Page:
November 29, 2022
IntelBrief: Fighting Starts to Escalate in Yemen
A ceasefire, agreed in early April between the Government of the Republic of Yemen and the Iran-backed Houthi opposition movement, expired on October 2 over unmet Houthi demands that the Arab state backers of Yemen’s government further ease their blockade of Houthi-controlled ports and transportation hubs. The warring factions tacitly agreed to refrain from major combat. On November 22, U.N. Special Envoy for Yemen Hans Grundberg briefed the U.N. Security Council (UNSC) that: “[W]e have fortunately not seen a return to full-fledged war, and I note the courageous and difficult decisions to avoid this path.” He qualified that overarching conclusion by adding that: “Even though overall levels of violence have only increased slightly compared to the six-month truce period, in recent weeks we have seen a concerning uptick in incidents in Ma’rib, in Taiz, including incidents involving civilian casualties.”
Furthermore, the Special Envoy mentioned that the Houthis in November carried out missile attacks against oil terminals and ports in Hadramawt and Shabwa governorates with the aim of depriving the Republic of Yemen government of its main source of revenue – the exportation of oil. Grundberg and other international officials have noted that the renewed Houthi attacks are likely to worsen the already severe humanitarian situation in the country, which had begun to improve since the ceasefire was first implemented in April. The missile strikes followed a Houthi drone attack in late October on a Greek cargo ship near the port city of Mukalla, although the vessel was not damaged. The key backers of Yemen’s government, Saudi Arabia and the United Arab Emirates (UAE), appear to be abiding by their main ceasefire-related commitments, including allowing passenger flights from Sana’a to Amman, Jordan, and permitting deliveries of fuel to the Houthi-controlled port of Hodeidah.
The Houthis, backed by Tehran, believe that their selective new missile and drone attacks will improve their position at the bargaining table without provoking a return to all-out warfare. However, the Houthis have not, to date, resumed strikes on Saudi Arabia or the UAE. Achieving a cessation of attacks on their territory was a key driver for Saudi Arabia and the United Arab Emirates to back the ceasefire in April, and will likely guide a cautious response from Riyadh and Abu Dhabi to Houthi missile and drone attacks inside Yemen. Further, the Houthis also calculate that U.S. critics of Saudi Arabia’s premier Mohammad bin Salman (MBS) and of Saudi policy in Yemen will restrain the Kingdom and the UAE from extensive retaliation to modest Houthi provocations. The Houthis appear to believe that it is Saudi and Emirati leaders that would bear most of the blame for renewed warfare, worsening the still severely adverse humanitarian conditions throughout the country. Yet, the Gulf states still do not see a pathway to a permanent resolution to the conflict that would enable them to disengage militarily and deny predominant control of Yemen to the Houthis and, indirectly, to Tehran.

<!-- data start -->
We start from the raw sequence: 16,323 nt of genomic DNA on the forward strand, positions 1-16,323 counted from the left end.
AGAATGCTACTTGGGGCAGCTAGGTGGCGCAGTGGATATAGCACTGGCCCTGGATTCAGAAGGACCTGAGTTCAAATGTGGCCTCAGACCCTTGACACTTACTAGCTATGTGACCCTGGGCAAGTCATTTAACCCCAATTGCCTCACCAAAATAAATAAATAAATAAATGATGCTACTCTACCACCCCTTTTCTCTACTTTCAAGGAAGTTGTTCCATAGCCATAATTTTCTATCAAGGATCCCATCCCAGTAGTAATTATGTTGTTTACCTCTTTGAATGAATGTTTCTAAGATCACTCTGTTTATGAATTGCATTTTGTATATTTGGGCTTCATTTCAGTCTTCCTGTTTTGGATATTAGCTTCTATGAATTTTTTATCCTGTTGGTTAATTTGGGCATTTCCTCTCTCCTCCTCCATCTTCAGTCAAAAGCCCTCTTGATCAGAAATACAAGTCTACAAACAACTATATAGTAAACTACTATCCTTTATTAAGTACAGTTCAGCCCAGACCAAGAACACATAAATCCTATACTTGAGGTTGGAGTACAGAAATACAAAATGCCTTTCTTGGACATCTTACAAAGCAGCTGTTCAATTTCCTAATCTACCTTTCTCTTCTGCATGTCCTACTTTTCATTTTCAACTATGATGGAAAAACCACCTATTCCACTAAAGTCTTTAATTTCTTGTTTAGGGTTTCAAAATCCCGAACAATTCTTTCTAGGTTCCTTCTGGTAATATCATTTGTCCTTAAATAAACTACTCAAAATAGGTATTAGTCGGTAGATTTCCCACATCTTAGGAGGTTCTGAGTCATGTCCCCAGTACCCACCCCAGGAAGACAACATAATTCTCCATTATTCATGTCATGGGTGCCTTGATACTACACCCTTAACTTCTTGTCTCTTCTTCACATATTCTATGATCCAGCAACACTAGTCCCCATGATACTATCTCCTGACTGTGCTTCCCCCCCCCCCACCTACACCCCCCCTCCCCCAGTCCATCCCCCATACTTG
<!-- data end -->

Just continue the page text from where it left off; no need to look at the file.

Achieving a political solution is an objective the Gulf states share with major powers, the United Nations, and international humanitarian agencies. U.N. Special Envoy Grundberg stressed in his November 22 UNSC briefing that: “I am engaging the parties not only expanding the truce but initiating discussions on a path toward a more comprehensive settlement of the conflict. I have outlined ideas and options to them on steps to be taken and I repeat my message that the international community and, more importantly, Yemenis expect them to demonstrate actionable commitment to a peaceful resolution of this conflict.”
From Tehran’s perspective, supporting renewed, if limited, Houthi attacks in Yemen serves the Islamic Republic’s interests. Clear evidence has emerged in recent weeks that Tehran supports the renewed Houthi attacks. On November 14, the U.S. Navy said it found 70 tons of a missile fuel component (ammonium perchlorate) hidden among bags of fertilizer aboard a traditional “dhow” ship bound for Yemen from Iran - the first-such seizure since the ceasefire formally terminated on October 2. U.S. Navy officials told journalists that the amount of ammonium perchlorate discovered could fuel more than a dozen medium-range ballistic missiles. The shipment would appear to represent an Iranian violation of the United Nations arms embargo that has prohibited weapons transfers to the Houthis since 2014 and will add to the mounting international scrutiny of Iran’s recent actions. On November 24, the U.N. Human Rights Council voted to investigate Iran’s crackdown against protesters, and European Union and U.S. officials have increased sanctions against Iran for its abuses of protesters and provision of armed drones to Russia for use against Ukraine. Iran’s attempts to resupply the Houthis with weapons technology corroborate accusations from the Yemen government and its backers, such as the November 24 statement by the Chief of General Staff of the Yemeni Armed Forces, Lieutenant General Sagheer bin Aziz, that the Houthis will not agree to peace because they are obliged to fulfill Iran’s destructive agenda in the region. As long as Tehran and the Houthis calculate that they gain an advantage through armed provocations, the prospects for a reinstatement of a formal ceasefire or a permanent settlement in Yemen are slim.